Monocolumn

A daily bulletin of news & opinion

20 December 2013

“Driving home for Christmas,” sang Chris Rea. “Oh I can’t wait to see those faces.” As the sun finally sets on the working year for many of us today, I can imagine plenty with be sharing these sentiments. Tomorrow motorways, highways and autoroutes will be chock-full as people return home for the holidays.

I shall be adding to the clog tomorrow morning when I take to Heathrow. It’s not home I’m headed to though. I am flying to a place as far south as the northern hemisphere will allow; somewhere as tropical as the festive season can be. I’ll be jetting away for Christmas and the only faces I can’t wait to see are the ones who will be procuring me rum, shrimp or sun lotion.

Abandoning home turf is controversial, primarily because of the guilt many people feel leaving an empty seat at the family dining table. To me though, skipping Christmas is a guilty pleasure I allow myself biennially. Like a football team, I do one Christmas at home and one away.

The planning usually starts in spring. The first thing I do is clear it with my mother. “Darling, in my eyes it’s just one less mouth to feed,” is often her response. Then it’s the question of possible travel companions. I am in the market only for the truly committed Yuletide-shirkers. Those that “could maybe fly off on Boxing Day” are quickly discarded. Being in the UK for Christmas Day is missing the point entirely. It’s then the matter of geography: climates that aren’t becoming to turkeys are preferred as are destinations where palms reign over pine. If it involves a long-haul flight then so much the better.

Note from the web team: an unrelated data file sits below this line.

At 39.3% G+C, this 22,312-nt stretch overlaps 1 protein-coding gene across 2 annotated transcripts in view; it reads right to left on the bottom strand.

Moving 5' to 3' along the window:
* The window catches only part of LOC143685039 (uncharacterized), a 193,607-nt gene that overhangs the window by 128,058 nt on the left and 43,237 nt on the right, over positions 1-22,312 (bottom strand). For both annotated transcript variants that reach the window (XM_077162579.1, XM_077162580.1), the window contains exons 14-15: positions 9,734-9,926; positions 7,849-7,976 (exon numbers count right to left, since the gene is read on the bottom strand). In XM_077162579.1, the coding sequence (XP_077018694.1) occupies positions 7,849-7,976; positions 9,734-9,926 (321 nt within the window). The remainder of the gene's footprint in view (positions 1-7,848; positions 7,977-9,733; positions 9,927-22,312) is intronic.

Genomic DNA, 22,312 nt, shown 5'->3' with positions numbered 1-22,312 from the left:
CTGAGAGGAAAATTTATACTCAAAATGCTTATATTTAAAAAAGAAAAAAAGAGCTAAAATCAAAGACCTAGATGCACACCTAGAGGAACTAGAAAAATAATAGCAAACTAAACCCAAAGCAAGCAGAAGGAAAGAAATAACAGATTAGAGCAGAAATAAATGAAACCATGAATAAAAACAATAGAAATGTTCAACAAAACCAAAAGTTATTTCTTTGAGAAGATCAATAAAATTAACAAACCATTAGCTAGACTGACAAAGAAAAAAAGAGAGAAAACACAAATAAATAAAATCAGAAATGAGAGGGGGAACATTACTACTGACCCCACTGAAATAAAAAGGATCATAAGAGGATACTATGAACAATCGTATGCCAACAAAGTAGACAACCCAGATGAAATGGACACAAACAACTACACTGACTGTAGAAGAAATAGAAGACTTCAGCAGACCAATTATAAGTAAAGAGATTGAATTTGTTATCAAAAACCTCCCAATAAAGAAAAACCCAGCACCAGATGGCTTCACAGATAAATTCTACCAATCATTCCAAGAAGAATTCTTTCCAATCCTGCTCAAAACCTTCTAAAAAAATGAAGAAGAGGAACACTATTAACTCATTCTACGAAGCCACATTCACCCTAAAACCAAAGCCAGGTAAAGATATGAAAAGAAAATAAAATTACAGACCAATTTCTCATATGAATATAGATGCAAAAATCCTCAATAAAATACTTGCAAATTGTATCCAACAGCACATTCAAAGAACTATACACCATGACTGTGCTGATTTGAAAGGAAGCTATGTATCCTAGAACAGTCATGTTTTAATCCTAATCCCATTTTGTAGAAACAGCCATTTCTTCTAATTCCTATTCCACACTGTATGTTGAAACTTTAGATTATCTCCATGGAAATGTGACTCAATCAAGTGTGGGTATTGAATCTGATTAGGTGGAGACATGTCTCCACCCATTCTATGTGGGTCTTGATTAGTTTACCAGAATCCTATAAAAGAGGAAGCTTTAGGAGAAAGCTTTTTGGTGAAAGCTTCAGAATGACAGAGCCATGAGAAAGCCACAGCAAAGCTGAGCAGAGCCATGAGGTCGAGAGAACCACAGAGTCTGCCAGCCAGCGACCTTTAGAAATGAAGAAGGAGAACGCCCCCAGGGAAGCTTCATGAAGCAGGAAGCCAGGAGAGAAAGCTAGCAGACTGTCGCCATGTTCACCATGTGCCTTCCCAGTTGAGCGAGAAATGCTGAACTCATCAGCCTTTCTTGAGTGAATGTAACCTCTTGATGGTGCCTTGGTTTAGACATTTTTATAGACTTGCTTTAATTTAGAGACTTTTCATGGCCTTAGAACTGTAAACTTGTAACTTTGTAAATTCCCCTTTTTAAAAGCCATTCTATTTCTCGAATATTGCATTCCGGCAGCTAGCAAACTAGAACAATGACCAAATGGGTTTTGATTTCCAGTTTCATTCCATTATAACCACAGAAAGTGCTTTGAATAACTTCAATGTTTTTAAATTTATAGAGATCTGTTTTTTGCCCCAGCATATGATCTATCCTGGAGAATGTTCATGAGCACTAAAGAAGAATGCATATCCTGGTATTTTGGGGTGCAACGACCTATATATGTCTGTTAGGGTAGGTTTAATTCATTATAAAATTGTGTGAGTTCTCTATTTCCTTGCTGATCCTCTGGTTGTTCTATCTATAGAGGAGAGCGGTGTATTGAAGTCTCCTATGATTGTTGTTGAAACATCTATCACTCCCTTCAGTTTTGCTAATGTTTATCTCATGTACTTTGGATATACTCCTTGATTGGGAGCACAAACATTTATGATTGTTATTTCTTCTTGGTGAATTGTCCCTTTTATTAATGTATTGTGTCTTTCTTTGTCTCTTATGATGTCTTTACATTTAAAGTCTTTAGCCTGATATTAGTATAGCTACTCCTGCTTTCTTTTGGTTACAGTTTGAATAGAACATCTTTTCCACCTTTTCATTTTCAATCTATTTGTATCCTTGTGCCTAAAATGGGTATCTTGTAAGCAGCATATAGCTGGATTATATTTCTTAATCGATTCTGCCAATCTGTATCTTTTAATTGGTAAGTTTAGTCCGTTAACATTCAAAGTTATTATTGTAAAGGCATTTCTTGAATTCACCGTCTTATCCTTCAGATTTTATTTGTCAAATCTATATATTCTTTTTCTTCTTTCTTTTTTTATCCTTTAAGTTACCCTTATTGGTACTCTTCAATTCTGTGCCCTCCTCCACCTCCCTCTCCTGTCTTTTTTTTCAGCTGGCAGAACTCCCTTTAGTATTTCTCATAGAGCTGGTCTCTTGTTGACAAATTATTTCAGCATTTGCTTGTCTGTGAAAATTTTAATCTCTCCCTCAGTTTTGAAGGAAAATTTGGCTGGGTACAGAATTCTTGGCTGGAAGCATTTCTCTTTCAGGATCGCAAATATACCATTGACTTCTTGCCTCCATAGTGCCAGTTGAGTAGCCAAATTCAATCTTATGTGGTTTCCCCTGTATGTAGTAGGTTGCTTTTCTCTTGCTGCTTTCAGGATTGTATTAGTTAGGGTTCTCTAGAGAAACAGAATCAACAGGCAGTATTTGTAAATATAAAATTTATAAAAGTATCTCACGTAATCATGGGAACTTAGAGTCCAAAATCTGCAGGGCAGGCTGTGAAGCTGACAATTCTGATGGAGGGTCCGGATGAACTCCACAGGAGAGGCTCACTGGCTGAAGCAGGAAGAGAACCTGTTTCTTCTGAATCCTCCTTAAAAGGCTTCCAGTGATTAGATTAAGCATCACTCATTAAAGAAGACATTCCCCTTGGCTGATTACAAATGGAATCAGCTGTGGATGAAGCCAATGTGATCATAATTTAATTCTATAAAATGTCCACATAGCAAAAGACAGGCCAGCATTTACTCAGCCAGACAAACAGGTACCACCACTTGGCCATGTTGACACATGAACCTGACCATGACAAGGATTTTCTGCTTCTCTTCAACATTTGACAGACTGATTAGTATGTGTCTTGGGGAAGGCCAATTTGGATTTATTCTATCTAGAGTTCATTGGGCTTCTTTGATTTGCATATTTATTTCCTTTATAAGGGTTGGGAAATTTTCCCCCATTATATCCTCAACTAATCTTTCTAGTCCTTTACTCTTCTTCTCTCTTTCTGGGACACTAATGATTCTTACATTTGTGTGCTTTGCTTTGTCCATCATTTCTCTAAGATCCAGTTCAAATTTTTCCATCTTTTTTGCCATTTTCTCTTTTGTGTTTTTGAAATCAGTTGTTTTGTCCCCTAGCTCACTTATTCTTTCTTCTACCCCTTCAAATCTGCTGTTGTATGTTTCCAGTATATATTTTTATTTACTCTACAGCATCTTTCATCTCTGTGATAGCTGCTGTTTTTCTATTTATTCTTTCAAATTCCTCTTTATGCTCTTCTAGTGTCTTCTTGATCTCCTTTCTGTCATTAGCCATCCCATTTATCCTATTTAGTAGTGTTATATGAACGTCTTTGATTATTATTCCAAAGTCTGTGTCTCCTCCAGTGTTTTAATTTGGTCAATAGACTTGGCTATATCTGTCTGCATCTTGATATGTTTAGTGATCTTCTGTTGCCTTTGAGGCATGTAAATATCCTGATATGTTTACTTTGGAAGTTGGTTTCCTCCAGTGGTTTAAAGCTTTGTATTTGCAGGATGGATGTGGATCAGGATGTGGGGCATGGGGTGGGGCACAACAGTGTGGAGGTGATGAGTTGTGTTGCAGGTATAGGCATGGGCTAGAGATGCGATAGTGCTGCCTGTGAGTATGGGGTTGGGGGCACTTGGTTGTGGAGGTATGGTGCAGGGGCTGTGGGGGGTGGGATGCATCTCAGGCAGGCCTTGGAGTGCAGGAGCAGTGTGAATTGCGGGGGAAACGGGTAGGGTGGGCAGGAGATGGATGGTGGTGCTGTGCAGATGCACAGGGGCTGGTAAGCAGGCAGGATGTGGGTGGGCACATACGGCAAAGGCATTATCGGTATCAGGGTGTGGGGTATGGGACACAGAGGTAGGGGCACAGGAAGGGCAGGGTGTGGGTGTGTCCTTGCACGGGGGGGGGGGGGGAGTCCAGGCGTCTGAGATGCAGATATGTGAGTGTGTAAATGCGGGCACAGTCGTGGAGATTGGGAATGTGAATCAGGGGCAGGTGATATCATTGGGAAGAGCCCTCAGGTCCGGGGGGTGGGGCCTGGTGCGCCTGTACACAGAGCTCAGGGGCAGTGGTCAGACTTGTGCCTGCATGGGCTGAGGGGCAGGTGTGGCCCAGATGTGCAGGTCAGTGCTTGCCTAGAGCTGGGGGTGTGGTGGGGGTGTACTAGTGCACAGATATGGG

It’s not that I dislike Christmas. It’s simply that I wholeheartedly value its significance as a time to sit back, contemplate the year that’s passed and the future ahead. And the only way I can do that is sitting on a beach.

Perhaps to put it slightly more seriously: we’re all force-fed images of Christmas being a time of year when things are perfect. To many, it simply isn’t. As a child of divorce, this time of year fell foul about 15 years ago when my parents separated and 25 December simply hasn’t been the same since. The joy that Christmas brings can also be tinged with a certain sadness when things aren’t perfect. So take my advice: a glass of something with dark rum in it and an Ernest Hemingway in your hand certainly takes the edge off things. That’s the happiest Christmas I could imagine. And it sure beats sitting in traffic trying to get home.  

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